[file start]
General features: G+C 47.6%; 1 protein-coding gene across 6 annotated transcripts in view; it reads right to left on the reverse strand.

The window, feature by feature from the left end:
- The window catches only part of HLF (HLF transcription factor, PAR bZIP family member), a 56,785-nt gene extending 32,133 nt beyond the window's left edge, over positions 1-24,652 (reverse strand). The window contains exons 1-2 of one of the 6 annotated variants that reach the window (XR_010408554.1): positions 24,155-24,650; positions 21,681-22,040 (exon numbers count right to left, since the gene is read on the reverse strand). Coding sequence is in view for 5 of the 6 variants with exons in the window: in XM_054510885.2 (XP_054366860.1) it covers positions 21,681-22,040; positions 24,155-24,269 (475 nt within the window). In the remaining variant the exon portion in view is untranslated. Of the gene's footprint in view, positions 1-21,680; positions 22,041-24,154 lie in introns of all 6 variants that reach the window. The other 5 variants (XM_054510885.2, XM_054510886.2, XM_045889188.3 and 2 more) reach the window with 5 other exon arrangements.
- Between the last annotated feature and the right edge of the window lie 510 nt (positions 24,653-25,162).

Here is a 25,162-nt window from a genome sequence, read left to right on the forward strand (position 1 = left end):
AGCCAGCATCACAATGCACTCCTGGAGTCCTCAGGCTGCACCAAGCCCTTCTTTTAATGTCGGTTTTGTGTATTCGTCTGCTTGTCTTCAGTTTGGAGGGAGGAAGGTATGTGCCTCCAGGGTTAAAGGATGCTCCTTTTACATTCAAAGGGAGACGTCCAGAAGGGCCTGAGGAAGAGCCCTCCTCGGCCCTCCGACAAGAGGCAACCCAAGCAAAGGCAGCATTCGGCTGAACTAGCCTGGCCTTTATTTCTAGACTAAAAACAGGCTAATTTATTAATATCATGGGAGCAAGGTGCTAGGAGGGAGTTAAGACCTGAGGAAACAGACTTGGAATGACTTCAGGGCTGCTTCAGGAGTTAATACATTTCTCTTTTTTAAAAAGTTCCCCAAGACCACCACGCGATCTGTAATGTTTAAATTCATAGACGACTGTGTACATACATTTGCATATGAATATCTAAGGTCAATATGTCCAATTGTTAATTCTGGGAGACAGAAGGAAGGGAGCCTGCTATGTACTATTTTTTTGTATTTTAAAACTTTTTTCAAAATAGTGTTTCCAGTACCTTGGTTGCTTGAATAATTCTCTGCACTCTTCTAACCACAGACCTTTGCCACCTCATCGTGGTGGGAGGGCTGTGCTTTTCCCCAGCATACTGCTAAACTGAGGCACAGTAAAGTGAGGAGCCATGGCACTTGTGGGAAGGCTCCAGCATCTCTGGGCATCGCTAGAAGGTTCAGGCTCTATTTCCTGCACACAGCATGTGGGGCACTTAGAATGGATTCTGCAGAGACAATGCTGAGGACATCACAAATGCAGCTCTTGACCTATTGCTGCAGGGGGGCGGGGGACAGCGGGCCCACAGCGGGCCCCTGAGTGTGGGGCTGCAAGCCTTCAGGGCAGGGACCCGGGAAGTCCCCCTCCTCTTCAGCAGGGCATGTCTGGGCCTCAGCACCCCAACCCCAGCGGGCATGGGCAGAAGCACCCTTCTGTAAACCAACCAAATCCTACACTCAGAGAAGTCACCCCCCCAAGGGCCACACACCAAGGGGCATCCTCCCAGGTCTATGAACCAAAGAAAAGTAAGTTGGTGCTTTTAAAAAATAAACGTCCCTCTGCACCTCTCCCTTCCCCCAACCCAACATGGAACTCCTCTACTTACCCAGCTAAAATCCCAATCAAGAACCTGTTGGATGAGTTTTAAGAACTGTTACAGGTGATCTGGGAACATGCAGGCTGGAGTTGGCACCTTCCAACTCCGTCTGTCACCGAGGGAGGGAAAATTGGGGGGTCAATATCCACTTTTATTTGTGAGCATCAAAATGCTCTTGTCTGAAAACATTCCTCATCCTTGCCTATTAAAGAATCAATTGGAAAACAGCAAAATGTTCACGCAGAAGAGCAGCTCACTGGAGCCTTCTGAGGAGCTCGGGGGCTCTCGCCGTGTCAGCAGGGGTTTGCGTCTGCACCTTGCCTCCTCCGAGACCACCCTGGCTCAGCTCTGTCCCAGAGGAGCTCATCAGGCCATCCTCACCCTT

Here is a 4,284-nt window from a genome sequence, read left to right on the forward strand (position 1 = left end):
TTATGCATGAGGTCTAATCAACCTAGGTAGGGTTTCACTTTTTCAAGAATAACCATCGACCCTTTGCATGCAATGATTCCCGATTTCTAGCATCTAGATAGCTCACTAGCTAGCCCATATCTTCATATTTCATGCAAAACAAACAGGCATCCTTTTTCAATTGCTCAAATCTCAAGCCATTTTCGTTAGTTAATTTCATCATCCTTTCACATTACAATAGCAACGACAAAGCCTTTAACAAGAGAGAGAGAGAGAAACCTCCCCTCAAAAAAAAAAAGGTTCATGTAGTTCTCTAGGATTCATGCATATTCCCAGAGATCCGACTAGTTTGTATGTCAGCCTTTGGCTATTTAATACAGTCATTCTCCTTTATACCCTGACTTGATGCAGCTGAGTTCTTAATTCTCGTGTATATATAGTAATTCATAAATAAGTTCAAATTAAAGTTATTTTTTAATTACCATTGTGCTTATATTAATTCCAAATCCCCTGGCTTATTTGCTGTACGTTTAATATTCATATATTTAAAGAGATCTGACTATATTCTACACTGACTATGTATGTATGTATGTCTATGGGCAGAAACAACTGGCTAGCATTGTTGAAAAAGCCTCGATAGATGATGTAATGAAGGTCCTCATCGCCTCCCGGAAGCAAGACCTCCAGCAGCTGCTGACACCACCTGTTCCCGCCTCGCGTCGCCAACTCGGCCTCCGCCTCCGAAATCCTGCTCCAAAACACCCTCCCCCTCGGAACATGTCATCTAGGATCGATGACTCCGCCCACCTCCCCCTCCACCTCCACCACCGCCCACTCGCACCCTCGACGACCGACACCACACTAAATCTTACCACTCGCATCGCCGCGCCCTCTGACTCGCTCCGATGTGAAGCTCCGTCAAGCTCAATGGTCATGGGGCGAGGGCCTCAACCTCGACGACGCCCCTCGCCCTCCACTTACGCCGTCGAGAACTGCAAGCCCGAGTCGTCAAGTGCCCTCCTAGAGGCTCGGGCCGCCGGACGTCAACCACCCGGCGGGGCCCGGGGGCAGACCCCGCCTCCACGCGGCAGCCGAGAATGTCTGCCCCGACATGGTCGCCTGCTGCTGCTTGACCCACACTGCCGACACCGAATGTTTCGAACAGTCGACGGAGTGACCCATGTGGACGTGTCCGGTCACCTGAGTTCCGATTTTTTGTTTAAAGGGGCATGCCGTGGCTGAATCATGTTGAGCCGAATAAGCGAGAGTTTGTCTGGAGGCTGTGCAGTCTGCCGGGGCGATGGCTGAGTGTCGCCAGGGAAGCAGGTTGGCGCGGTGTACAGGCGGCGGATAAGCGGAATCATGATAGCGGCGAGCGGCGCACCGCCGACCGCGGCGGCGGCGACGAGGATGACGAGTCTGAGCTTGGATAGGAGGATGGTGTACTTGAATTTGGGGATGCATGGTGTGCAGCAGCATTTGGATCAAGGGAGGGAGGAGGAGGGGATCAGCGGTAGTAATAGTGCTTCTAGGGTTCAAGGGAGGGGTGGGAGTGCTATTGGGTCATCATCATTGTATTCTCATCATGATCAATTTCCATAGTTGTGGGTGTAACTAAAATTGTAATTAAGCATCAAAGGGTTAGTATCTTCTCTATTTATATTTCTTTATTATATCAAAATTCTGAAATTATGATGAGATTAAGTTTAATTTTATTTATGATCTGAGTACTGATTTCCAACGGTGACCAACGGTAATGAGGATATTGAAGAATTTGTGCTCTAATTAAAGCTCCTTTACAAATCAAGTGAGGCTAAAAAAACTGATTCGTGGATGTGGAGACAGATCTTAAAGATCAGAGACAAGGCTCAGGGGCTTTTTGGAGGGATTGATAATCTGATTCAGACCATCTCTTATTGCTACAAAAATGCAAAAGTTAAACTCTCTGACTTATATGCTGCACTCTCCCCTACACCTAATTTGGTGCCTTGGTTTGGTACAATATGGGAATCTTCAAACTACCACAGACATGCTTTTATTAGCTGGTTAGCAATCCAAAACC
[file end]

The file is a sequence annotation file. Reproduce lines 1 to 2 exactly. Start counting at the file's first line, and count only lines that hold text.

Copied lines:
General features: G+C 47.6%; 1 protein-coding gene across 6 annotated transcripts in view; it reads right to left on the reverse strand.

The window, feature by feature from the left end: